New Ancient Middle Eastern Chronology Unlocks Hidden History Of Egypt and Mesopotamia

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New Ancient Middle Eastern Chronology Unlocks Hidden History Of Egypt and Mesopotamia

New Ancient Middle Eastern Chronology Unlocks Hidden History Of Egypt and Mesopotamia

In the academic study of the ancient world, chronology or timeline is of the utmost importance. This is especially true for the ancient Middle East. When events in Egypt are to be correlated with events in Mesopotamia, the single most important factor is the selection of the right chronology among all the possibilities, for if this chronology is the wrong one, the subsequent historical review of the ancient Middle East will be skewed.  Confusing chronologies is still one of the biggest problems plaguing ancient Middle Eastern studies. After centuries of archaeological endeavours in the Middle East there is still no consensus about the dating of the early Mesopotamian and Egyptian civilizations—both in absolute terms as well as in relation to each other—especially for the third and early second millennium BC.

Obverse of tablet A of Mesopotamian Chronicle of Early Kings (Public Domain)

In a paper published in the Journal for Semitic Studies (2019/2), the current author proposed a new chronology for the ancient Middle East and with it a totally new picture of history emerged insofar as relations between Egypt and Mesopotamia are concerned. What made this publication so significant is that a new cuneiform text of the royal epic of the Sealand king, Gulkišar, recently discovered in the Hilprecht collection in Jena, Germany (of which the first English translation appeared in 2019), strongly supports the said chronology. This confirmation of the chronological model was published as a research note in the same journal, the Journal for Semitic Studies, in the very next issue (2020/1). It does not often happen that a theoretical model receives strong and explicit support from new discoveries.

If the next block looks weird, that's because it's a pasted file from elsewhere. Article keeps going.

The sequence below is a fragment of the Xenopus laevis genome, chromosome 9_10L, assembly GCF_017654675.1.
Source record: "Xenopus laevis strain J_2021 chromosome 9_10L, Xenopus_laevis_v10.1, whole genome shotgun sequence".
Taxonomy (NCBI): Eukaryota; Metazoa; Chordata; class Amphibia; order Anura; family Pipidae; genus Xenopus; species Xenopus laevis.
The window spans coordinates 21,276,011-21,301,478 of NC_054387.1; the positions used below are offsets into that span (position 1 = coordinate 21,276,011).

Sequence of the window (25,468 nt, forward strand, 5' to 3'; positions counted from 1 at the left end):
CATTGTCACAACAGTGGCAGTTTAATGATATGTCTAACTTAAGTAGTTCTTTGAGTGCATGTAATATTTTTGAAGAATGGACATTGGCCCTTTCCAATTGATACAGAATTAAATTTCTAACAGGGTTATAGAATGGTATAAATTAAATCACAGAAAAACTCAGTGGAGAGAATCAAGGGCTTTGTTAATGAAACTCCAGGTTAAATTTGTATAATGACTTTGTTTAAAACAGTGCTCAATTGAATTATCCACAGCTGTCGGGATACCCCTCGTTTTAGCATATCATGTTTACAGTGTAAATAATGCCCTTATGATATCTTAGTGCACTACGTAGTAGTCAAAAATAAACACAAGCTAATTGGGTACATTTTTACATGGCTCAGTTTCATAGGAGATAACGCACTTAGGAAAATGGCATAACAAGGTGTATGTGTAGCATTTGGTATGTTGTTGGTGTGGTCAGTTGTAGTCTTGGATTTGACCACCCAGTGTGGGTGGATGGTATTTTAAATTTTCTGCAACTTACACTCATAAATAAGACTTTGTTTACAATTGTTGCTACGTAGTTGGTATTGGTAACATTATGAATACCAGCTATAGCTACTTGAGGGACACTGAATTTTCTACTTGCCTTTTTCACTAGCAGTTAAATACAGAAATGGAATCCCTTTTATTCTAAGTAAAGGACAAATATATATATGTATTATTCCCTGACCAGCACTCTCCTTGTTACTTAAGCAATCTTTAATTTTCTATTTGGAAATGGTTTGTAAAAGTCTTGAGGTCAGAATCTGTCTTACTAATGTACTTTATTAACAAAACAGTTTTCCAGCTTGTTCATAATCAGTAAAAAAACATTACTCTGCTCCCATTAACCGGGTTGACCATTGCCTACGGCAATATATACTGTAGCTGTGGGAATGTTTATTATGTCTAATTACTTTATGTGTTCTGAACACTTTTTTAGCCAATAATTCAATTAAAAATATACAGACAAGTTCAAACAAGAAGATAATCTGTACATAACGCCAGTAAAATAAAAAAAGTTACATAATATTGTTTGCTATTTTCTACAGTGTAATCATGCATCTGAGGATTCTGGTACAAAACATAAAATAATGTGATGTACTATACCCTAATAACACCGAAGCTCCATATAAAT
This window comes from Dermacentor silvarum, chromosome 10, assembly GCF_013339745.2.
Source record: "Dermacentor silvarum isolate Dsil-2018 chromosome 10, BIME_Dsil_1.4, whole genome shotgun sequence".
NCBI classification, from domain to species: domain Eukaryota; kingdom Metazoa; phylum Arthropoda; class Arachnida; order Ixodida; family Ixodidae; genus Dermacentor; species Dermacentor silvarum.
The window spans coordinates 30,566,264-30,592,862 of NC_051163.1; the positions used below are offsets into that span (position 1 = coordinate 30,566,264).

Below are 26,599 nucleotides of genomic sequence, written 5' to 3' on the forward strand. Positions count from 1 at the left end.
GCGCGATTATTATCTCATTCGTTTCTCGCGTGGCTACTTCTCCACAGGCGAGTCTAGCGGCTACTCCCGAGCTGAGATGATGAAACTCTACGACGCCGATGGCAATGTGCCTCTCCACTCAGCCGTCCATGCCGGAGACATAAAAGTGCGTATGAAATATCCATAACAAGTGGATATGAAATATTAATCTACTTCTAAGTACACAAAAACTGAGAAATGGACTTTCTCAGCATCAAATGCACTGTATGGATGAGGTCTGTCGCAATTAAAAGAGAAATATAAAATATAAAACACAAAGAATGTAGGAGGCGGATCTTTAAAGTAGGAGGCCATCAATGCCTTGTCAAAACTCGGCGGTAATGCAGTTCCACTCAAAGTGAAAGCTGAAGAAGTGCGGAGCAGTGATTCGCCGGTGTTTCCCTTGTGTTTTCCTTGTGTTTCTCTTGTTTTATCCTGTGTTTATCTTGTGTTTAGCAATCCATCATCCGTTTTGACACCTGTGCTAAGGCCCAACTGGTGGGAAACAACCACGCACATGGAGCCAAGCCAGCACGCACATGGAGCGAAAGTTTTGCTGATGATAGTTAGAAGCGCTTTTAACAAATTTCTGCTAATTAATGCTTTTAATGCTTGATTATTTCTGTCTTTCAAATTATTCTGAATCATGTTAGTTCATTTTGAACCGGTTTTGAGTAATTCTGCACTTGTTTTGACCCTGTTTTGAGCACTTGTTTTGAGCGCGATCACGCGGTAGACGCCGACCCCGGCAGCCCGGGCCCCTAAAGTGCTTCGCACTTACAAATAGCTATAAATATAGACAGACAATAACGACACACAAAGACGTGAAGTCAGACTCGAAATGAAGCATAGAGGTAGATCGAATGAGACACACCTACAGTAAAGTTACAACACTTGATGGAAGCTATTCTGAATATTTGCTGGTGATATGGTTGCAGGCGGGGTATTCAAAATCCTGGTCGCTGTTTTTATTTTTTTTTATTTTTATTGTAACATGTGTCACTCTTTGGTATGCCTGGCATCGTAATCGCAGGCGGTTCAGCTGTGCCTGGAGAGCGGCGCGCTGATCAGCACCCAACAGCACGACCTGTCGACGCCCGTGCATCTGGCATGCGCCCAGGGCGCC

The new understanding of history which has become available with this new chronological model reveals and unveils the identities of figures and information about related events, which have until recently remained hidden for the simple reason that this information had basically been ‘encrypted’ without the correct chronological reconstruction of history having been available. It gives good reason to believe that the great Akkadian Emperors of old visited Egypt on their western military campaigns and left certain traces there which can now be understood according to the new chronology. 

Ancient Middle Eastern Chronologies

In general, there are basically only a few well-established chronologies used in the historical study of Egypt and Mesopotamia. These are compiled using certain astronomical data together with available king lists, which are adapted in accordance with the scholarly understanding of those periods in history. 

As for Egypt, there are two chronologies, introduced by the Egyptologist, K.A. Kitchen, called the “high” and “low” chronologies. The high chronology dates the beginning of the Twelfth Dynasty in Egypt to 1963 BC, whereas the low chronology dates it to 1937 BC. These dates are founded on different calculations of the heliacal rising of the star Sirius in the seventh regal year of Senusert III of the Twelfth Dynasty, based on different proposed sites of observation at Memphis or Elephantine. The Turin Royal Canon could be used to extent Kitchen’s chronologies backwards.

Venus Tablet of Ammisaduqa. Neo-Assyrian period. (/ CC BY-SA 3.0)

For Mesopotamia, there are four established chronologies, namely the “high” (“long”), “middle”, “low” (“short”) and “ultra-low” chronologies. These are also based on astronomical considerations, especially the Venus Tablet of Ammisaquda, the fourth ruler of Babylon after Hammurabi, and date the beginning of the reign of Sargon the Great of Akkad, and thus of the Akkadian Empire, back to 2370 BC, 2334 BC, 2270 BC and 2100 BC respectively.

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